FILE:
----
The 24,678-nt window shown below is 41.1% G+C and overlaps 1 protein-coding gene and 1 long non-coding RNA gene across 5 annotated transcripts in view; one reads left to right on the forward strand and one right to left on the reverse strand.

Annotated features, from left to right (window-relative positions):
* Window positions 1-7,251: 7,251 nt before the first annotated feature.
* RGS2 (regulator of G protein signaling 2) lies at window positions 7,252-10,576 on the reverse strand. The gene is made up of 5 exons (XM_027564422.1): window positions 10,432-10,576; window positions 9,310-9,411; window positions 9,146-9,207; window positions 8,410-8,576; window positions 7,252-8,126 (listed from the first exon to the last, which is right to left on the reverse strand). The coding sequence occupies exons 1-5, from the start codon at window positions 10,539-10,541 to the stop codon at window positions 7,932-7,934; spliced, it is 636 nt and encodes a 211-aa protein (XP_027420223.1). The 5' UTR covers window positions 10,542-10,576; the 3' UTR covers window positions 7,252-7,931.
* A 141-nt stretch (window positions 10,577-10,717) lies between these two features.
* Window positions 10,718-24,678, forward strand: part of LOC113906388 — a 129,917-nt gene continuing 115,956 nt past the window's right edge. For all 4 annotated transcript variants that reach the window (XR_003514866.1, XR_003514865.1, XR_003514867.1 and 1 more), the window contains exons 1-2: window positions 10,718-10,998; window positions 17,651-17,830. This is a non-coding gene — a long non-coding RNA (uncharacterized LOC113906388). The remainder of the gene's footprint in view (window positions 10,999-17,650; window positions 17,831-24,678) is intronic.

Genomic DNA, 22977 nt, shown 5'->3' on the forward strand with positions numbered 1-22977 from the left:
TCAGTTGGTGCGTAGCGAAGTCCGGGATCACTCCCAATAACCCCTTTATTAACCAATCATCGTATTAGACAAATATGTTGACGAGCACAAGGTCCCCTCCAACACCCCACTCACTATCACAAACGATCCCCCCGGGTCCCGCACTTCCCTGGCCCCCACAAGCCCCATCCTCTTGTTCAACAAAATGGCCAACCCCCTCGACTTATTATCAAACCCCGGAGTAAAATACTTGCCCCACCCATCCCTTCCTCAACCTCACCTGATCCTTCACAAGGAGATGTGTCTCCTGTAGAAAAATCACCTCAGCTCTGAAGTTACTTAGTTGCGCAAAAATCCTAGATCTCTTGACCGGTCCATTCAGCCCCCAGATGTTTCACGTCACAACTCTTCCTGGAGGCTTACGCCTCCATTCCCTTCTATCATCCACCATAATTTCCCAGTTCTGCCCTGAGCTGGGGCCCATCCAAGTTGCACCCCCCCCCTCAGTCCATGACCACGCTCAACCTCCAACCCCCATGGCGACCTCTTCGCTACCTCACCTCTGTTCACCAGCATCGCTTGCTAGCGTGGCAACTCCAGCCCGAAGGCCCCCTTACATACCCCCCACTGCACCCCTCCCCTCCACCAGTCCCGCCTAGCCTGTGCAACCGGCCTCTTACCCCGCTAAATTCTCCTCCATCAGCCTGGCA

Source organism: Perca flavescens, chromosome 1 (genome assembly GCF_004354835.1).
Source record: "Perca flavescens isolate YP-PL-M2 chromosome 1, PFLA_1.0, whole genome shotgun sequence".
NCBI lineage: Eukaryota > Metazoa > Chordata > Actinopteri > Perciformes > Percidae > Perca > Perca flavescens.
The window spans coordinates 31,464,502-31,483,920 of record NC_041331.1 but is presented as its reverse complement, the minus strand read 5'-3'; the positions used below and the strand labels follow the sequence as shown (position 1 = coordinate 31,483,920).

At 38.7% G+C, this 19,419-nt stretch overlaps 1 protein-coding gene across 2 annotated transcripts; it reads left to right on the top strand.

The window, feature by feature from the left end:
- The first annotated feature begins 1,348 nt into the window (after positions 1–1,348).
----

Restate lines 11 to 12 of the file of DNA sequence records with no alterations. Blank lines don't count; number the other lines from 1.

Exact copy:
NCBI lineage: Eukaryota > Metazoa > Chordata > Actinopteri > Perciformes > Percidae > Perca > Perca flavescens.
The window spans coordinates 31,464,502-31,483,920 of record NC_041331.1 but is presented as its reverse complement, the minus strand read 5'-3'; the positions used below and the strand labels follow the sequence as shown (position 1 = coordinate 31,483,920).